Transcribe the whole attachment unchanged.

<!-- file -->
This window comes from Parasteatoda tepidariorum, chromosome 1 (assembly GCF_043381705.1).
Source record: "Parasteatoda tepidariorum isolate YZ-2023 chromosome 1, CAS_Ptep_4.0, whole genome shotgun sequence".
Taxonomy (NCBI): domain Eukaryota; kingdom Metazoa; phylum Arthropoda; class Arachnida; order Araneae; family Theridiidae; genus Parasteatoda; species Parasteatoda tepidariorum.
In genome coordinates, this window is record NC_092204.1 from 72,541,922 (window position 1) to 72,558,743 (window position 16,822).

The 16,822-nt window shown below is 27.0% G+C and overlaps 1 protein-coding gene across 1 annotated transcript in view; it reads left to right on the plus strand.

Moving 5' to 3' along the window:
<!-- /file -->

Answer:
This window comes from Parasteatoda tepidariorum, chromosome 1 (assembly GCF_043381705.1).
Source record: "Parasteatoda tepidariorum isolate YZ-2023 chromosome 1, CAS_Ptep_4.0, whole genome shotgun sequence".
Taxonomy (NCBI): domain Eukaryota; kingdom Metazoa; phylum Arthropoda; class Arachnida; order Araneae; family Theridiidae; genus Parasteatoda; species Parasteatoda tepidariorum.
In genome coordinates, this window is record NC_092204.1 from 72,541,922 (window position 1) to 72,558,743 (window position 16,822).

The 16,822-nt window shown below is 27.0% G+C and overlaps 1 protein-coding gene across 1 annotated transcript in view; it reads left to right on the plus strand.

Moving 5' to 3' along the window: